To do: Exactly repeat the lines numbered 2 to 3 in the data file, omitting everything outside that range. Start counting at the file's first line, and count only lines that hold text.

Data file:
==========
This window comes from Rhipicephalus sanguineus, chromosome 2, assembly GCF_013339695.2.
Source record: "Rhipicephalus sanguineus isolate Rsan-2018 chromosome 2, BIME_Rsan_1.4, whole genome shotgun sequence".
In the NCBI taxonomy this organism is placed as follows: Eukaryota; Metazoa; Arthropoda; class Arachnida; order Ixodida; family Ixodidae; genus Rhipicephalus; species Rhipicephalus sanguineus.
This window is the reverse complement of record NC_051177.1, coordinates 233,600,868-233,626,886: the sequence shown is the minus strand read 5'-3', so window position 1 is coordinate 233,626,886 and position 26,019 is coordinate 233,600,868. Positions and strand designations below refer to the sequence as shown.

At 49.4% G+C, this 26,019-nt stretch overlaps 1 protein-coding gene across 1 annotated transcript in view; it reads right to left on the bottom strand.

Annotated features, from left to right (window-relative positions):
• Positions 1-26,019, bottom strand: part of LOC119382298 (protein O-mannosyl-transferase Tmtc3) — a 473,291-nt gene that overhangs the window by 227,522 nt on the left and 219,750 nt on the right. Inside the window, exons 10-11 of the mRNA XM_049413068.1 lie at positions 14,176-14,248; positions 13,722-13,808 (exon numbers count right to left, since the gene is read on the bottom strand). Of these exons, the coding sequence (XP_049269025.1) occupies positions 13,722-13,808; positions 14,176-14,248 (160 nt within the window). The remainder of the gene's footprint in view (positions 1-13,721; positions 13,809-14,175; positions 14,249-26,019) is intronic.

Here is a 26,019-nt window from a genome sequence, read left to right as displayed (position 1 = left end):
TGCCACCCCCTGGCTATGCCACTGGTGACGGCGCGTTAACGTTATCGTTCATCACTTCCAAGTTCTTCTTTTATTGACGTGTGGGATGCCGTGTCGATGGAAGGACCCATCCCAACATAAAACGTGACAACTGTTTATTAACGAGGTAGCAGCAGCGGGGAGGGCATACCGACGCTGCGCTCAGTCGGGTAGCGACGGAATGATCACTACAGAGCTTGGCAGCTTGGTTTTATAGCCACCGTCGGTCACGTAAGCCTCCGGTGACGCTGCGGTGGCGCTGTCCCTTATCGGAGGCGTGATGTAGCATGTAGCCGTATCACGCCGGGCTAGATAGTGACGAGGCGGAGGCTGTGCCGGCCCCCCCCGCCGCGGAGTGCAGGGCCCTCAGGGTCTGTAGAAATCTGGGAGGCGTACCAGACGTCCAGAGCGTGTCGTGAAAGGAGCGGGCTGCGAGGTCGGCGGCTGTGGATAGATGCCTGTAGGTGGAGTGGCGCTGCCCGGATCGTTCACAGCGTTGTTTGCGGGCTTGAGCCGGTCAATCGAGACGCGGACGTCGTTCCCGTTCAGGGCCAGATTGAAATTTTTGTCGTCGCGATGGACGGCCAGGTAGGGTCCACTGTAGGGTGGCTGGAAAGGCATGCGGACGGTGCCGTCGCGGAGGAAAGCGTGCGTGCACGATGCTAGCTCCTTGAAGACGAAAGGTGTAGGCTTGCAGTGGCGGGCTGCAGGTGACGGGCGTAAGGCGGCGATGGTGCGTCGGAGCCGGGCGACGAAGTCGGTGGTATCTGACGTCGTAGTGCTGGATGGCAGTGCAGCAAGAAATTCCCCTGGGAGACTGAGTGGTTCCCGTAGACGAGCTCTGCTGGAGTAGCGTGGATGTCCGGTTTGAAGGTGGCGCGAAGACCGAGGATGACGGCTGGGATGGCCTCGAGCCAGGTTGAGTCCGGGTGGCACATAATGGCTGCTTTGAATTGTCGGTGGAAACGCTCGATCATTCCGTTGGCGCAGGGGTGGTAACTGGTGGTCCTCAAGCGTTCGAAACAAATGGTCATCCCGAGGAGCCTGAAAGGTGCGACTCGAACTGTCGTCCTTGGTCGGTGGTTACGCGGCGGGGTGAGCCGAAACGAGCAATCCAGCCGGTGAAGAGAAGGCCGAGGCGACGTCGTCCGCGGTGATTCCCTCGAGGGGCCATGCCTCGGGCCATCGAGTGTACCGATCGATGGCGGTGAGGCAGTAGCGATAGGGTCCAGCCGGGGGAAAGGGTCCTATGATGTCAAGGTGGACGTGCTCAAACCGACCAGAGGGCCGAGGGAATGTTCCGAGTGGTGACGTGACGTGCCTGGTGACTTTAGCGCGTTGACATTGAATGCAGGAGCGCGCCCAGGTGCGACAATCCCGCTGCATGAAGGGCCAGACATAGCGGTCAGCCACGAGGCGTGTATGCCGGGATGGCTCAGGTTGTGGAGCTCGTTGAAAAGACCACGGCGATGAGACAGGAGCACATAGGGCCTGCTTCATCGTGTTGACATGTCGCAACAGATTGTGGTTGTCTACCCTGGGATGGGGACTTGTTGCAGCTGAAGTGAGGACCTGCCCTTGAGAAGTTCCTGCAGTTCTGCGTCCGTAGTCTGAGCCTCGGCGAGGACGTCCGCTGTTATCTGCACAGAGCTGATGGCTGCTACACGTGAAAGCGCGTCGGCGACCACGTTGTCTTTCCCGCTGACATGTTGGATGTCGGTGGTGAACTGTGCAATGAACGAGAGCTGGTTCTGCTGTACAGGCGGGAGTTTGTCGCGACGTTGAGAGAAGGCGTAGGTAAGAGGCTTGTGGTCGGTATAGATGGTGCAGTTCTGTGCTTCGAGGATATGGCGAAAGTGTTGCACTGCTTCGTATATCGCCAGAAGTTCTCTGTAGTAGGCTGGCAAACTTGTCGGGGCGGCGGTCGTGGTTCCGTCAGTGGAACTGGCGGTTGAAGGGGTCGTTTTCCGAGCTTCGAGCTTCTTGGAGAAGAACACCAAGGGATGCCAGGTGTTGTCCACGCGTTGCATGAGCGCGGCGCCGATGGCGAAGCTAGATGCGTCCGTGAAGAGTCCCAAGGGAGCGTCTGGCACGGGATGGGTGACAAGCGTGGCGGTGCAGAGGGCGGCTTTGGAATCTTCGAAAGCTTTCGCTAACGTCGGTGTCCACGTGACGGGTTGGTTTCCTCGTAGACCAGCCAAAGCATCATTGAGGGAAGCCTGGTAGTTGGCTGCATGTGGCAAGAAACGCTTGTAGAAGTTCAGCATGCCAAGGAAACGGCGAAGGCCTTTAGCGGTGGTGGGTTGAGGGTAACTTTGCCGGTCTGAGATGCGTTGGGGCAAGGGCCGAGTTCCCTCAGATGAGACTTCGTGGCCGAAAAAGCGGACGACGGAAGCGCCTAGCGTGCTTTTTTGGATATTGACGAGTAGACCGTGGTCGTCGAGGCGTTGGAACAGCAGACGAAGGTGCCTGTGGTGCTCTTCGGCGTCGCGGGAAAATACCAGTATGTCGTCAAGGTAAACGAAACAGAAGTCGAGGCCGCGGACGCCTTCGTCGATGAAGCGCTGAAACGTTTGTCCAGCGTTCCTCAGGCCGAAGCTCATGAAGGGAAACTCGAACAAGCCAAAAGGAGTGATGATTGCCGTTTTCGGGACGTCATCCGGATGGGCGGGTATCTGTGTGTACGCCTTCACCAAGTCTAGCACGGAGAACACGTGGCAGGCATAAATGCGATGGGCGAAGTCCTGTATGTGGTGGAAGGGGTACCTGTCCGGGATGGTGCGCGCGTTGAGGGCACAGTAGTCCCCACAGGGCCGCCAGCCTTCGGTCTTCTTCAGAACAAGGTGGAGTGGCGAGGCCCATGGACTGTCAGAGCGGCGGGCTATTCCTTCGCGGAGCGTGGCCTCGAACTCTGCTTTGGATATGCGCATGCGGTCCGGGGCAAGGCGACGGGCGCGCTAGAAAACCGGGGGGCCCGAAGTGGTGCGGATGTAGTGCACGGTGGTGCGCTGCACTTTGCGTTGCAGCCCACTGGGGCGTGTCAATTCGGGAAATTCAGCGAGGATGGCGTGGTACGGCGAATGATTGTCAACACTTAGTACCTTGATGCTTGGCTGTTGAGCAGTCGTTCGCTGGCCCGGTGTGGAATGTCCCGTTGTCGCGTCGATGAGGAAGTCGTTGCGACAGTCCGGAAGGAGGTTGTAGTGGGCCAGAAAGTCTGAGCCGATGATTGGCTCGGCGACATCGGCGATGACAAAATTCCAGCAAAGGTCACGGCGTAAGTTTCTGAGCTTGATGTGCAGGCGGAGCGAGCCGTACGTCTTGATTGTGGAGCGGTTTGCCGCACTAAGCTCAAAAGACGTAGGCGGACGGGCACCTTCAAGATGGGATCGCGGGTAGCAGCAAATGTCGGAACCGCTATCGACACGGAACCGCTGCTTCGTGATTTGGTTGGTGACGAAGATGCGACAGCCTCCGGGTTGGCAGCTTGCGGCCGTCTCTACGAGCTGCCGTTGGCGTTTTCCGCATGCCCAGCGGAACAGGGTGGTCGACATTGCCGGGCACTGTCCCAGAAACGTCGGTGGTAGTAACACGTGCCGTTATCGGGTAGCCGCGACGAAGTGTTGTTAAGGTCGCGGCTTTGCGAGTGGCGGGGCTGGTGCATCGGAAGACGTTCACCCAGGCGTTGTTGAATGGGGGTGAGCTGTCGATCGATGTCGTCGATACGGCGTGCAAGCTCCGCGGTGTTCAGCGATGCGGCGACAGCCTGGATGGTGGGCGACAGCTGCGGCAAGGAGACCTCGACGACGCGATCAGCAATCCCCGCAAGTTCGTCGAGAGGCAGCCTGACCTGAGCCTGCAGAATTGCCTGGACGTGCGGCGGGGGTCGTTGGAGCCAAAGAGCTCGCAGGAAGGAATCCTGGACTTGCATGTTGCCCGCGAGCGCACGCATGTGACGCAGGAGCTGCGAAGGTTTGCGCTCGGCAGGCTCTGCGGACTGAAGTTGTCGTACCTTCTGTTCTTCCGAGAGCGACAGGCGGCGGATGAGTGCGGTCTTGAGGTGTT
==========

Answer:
Source record: "Rhipicephalus sanguineus isolate Rsan-2018 chromosome 2, BIME_Rsan_1.4, whole genome shotgun sequence".
In the NCBI taxonomy this organism is placed as follows: Eukaryota; Metazoa; Arthropoda; class Arachnida; order Ixodida; family Ixodidae; genus Rhipicephalus; species Rhipicephalus sanguineus.